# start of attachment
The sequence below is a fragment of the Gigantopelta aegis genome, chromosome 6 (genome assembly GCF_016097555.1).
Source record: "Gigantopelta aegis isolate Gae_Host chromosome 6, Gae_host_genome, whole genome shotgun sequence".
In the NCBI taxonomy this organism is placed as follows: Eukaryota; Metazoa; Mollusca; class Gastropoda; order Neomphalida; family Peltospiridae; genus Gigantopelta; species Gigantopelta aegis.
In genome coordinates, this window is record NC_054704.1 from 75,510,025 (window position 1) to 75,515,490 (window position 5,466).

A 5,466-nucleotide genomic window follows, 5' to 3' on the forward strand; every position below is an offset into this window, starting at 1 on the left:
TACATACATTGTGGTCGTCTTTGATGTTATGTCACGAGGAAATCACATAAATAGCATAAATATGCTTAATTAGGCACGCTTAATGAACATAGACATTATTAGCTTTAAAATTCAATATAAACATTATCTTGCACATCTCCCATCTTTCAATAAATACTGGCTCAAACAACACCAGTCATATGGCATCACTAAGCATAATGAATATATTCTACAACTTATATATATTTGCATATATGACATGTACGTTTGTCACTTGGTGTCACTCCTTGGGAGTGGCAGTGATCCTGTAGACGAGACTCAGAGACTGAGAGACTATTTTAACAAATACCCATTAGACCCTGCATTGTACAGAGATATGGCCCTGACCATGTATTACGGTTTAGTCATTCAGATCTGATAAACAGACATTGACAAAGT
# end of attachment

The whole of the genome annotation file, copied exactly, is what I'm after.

The sequence below is a fragment of the Gigantopelta aegis genome, chromosome 6 (genome assembly GCF_016097555.1).
Source record: "Gigantopelta aegis isolate Gae_Host chromosome 6, Gae_host_genome, whole genome shotgun sequence".
In the NCBI taxonomy this organism is placed as follows: Eukaryota; Metazoa; Mollusca; class Gastropoda; order Neomphalida; family Peltospiridae; genus Gigantopelta; species Gigantopelta aegis.
In genome coordinates, this window is record NC_054704.1 from 75,510,025 (window position 1) to 75,515,490 (window position 5,466).

A 5,466-nucleotide genomic window follows, 5' to 3' on the forward strand; every position below is an offset into this window, starting at 1 on the left:
TACATACATTGTGGTCGTCTTTGATGTTATGTCACGAGGAAATCACATAAATAGCATAAATATGCTTAATTAGGCACGCTTAATGAACATAGACATTATTAGCTTTAAAATTCAATATAAACATTATCTTGCACATCTCCCATCTTTCAATAAATACTGGCTCAAACAACACCAGTCATATGGCATCACTAAGCATAATGAATATATTCTACAACTTATATATATTTGCATATATGACATGTACGTTTGTCACTTGGTGTCACTCCTTGGGAGTGGCAGTGATCCTGTAGACGAGACTCAGAGACTGAGAGACTATTTTAACAAATACCCATTAGACCCTGCATTGTACAGAGATATGGCCCTGACCATGTATTACGGTTTAGTCATTCAGATCTGATAAACAGACATTGACAAAGT